It wasn't until he had the Stanley Cup in his hands that Jonathan Toews allowed himself to accept what had just happened on the ice that June 9, 2010 night in Philadelphia.
While teammates were celebrating Patrick Kane's overtime goal in Game 6 of the 2010 Stanley Cup Final against the Flyers that gave the Blackhawks a 4-3 victory and their first championship in 49 years, Toews played it safe until the moment NHL Commissioner Gary Bettman handed him the most famous trophy in sports.
"I wasn't going to believe it was true and I wasn't going to release that emotion until I really knew Kaner scored the goal and it was over," Toews said. "Then I was hoisting the Cup and it was like, 'OK, yeah, the puck actually did go in. The game is over, there's no going back and this is it - enjoy the moment.' It was special."
It was also a decade ago, another thing Toews found hard to believe.
"It's 10 years, eh?" he said. "Scary."
As scary as it might be, it is time for the Blackhawks to celebrate the 10-year anniversary of the 2009-10 Cup season and they will do so throughout the '19-20 campaign, starting with the 12th annual Blackhawks Convention this weekend at the Hilton Chicago.
It promises to be a season of fond memories, including of the raucous celebration in the weeks following the Cup victory and the parade that drew an estimated two million people.
"There were so many great moments from that year," Kane said. "Whether it was (Marian) Hossa scoring in overtime in Game 5 against Nashville, Duncan (Keith) losing his teeth (against the Sharks in the Western Conference finals) or (Dustin) Byfuglien being what he was against Vancouver.
"Obviously, the series against Philly was amazing," Kane continued. "Scoring that goal was amazing for me. And bringing the team its first championship in 49 years is something I think the whole city was excited about. The parade was amazing. When you have two million people there it's like everything was just awesome."
While the Blackhawks added championships in 2013 and '15, the one in '10 will stand out because it was the first.
"It's special probably because it was so unexpected," said Toews, who was awarded the Conn Smythe Trophy as the MVP of the playoffs. "You're so naïve and you just don't know what's going to happen. I remember that summer being so crazy. You didn't want to miss anything, you wanted to be part of every little celebration, every night out with the Cup. You're trying to do it all, whereas the second and third - not that you're jaded and you don't appreciate it - but it was like, 'Maybe I'll take this night off and get some rest of something.' "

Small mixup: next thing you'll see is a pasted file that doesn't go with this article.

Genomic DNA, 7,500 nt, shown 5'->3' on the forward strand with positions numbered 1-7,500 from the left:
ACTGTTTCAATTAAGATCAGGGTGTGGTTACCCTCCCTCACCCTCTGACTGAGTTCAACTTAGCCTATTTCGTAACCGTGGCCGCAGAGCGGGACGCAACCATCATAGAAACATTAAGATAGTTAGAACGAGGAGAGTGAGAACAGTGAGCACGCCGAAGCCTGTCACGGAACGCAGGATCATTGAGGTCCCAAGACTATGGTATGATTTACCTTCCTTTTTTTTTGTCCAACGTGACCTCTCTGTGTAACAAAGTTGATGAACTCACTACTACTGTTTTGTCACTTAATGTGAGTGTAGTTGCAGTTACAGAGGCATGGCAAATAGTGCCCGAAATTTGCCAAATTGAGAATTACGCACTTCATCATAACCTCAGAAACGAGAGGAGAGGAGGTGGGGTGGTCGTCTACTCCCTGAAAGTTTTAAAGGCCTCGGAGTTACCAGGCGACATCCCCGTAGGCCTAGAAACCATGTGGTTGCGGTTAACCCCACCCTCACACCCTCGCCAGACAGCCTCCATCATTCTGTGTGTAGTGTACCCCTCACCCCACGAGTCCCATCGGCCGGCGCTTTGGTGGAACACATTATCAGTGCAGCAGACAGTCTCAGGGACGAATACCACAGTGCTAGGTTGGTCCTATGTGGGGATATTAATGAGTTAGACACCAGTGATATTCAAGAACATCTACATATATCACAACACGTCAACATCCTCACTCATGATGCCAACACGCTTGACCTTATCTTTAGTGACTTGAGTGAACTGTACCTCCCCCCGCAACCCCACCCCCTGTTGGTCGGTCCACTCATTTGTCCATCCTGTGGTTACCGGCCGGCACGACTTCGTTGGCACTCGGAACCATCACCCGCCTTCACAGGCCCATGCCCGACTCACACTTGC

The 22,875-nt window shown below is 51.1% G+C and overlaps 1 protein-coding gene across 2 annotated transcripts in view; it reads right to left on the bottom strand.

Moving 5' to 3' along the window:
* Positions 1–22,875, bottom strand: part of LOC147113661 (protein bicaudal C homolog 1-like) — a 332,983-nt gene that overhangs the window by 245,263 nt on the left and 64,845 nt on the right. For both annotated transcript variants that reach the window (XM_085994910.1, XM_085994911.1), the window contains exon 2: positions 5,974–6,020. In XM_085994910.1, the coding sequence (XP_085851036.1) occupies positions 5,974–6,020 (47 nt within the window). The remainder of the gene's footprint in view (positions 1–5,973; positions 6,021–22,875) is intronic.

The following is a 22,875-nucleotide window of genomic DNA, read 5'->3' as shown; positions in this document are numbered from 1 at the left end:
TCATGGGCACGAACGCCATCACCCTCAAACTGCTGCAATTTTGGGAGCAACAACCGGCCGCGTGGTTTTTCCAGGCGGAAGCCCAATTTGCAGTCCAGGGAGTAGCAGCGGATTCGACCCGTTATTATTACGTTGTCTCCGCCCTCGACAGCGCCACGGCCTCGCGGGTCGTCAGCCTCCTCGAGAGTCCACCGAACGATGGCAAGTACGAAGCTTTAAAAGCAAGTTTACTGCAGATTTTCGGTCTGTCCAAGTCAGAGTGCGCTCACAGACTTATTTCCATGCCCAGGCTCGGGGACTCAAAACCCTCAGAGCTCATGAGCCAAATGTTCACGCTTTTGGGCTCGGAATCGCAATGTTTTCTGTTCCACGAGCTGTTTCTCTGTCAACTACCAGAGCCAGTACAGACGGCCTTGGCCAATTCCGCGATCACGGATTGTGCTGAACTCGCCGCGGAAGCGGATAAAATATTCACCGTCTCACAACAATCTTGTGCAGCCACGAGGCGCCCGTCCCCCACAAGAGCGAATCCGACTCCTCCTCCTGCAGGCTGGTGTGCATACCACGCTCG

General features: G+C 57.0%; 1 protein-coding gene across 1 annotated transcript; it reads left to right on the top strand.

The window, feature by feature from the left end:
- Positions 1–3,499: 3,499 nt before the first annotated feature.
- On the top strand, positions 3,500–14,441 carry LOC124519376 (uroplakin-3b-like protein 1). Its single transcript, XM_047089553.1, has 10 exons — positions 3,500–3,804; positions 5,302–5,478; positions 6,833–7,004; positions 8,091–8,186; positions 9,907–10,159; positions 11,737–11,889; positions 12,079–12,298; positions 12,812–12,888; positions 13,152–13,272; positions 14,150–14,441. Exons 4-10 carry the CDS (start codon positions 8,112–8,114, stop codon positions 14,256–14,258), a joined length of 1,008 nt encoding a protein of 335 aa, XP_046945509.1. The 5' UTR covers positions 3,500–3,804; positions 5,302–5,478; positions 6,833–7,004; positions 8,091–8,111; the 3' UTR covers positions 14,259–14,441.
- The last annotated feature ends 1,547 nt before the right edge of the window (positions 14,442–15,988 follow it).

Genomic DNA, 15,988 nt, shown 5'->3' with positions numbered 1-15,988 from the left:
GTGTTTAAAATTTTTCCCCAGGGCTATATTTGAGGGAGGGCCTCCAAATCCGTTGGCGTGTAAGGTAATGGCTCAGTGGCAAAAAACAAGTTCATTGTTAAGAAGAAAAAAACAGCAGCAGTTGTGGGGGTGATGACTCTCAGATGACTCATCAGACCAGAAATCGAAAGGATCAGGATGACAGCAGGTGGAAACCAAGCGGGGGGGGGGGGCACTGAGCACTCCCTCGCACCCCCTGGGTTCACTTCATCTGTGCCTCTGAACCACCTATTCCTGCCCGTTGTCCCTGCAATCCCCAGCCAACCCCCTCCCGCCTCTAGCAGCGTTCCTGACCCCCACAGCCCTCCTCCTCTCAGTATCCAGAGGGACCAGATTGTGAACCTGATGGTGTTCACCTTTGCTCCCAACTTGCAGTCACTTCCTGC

Like Toews, Kane also has difficulty believing 10 years have passed since he skated around Flyers defenseman Kimmo Timonen and fired a shot past goaltender Michael Leighton to give the Blackhawks the Cup.
"It feels like maybe three or four years," Kane said. "It's crazy how time flies."
Despite the elapsed years, Kane vividly remembers scoring the historic goal that wasn't confirmed until officials lifted the net off the ice and found the puck under a pad surrounding the inside of the net.
"I thought I was having a pretty good game and I was feeling the puck and made a nice move and just threw it on net, to be honest with you," Kane said. "I thought it might be a good play for a rebound or something and it ended up sneaking through. I saw it hit the back pad and there was really no reaction from anyone. I tried to sell the celebration and make it known that the puck was in the net.
"It was cool the way everything went down," Kane continued. "Whether it was the goal and knowing no one knew it was in except for maybe me and (Patrick) Sharp and having the one celebration with (Antti) Niemi and then when they confirmed the goal and having the other celebration at center ice."
Video: 2010 Championship Anniversary
Included in the celebration was Toews, who was holding back his emotions since he, along with those in attendance as well as most TV viewers, didn't see the puck go in the net.
"I basically chased the whole group - I was one of the last guys off the bench," Toews said. "I didn't want to go right away in case it was being called back and Kaner somehow had made a mistake. I just remember looking all the way down the ice and seeing the refs pull the net off the moorings and the puck sitting there. But I was still not sure. But when we got the Stanley Cup I knew that was it."
Later, it dawned on Toews what the Blackhawks had accomplished.
"When we were on the run you're kind of in your own little world and you can't expose yourself to how crazy everything is as you're still in that game mode," Toews said. "So I never really realized how big of a deal it was until we got home and saw the fans filling the streets and then the parade. All of that, I never expected that in a million years."
Toews said he will always share a bond with members of the 2009-10 season, many of whom are attending this weekend's convention.
"You go through a lot to get there," Toews said of winning the Cup. "Not that hockey players are full of drama or anything like that, but there are a lot of ups and downs. It's an emotional rollercoaster for each guy to do what he can and be the right kind of teammate and player to fit and make sure that he's doing what it takes for the team to win. It's not easy. You have to work hard, you have to buy in and believe and when things go right, it's pretty special."